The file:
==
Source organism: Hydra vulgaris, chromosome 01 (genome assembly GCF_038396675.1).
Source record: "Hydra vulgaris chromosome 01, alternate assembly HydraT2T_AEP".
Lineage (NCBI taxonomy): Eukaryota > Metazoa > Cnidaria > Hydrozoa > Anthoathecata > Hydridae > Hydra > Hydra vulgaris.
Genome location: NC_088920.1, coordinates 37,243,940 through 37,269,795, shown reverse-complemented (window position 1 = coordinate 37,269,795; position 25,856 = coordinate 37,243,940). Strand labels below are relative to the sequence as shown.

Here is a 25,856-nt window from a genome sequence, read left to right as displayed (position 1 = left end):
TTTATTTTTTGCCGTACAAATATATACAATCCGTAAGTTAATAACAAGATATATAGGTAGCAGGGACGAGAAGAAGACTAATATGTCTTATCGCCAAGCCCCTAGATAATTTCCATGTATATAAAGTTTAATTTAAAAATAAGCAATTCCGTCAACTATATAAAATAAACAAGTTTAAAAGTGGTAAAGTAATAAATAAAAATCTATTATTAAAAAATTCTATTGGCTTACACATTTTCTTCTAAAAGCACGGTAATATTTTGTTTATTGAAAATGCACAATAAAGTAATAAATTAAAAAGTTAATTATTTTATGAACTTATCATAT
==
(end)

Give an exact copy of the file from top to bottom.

Source organism: Hydra vulgaris, chromosome 01 (genome assembly GCF_038396675.1).
Source record: "Hydra vulgaris chromosome 01, alternate assembly HydraT2T_AEP".
Lineage (NCBI taxonomy): Eukaryota > Metazoa > Cnidaria > Hydrozoa > Anthoathecata > Hydridae > Hydra > Hydra vulgaris.
Genome location: NC_088920.1, coordinates 37,243,940 through 37,269,795, shown reverse-complemented (window position 1 = coordinate 37,269,795; position 25,856 = coordinate 37,243,940). Strand labels below are relative to the sequence as shown.

Here is a 25,856-nt window from a genome sequence, read left to right as displayed (position 1 = left end):
TTTATTTTTTGCCGTACAAATATATACAATCCGTAAGTTAATAACAAGATATATAGGTAGCAGGGACGAGAAGAAGACTAATATGTCTTATCGCCAAGCCCCTAGATAATTTCCATGTATATAAAGTTTAATTTAAAAATAAGCAATTCCGTCAACTATATAAAATAAACAAGTTTAAAAGTGGTAAAGTAATAAATAAAAATCTATTATTAAAAAATTCTATTGGCTTACACATTTTCTTCTAAAAGCACGGTAATATTTTGTTTATTGAAAATGCACAATAAAGTAATAAATTAAAAAGTTAATTATTTTATGAACTTATCATAT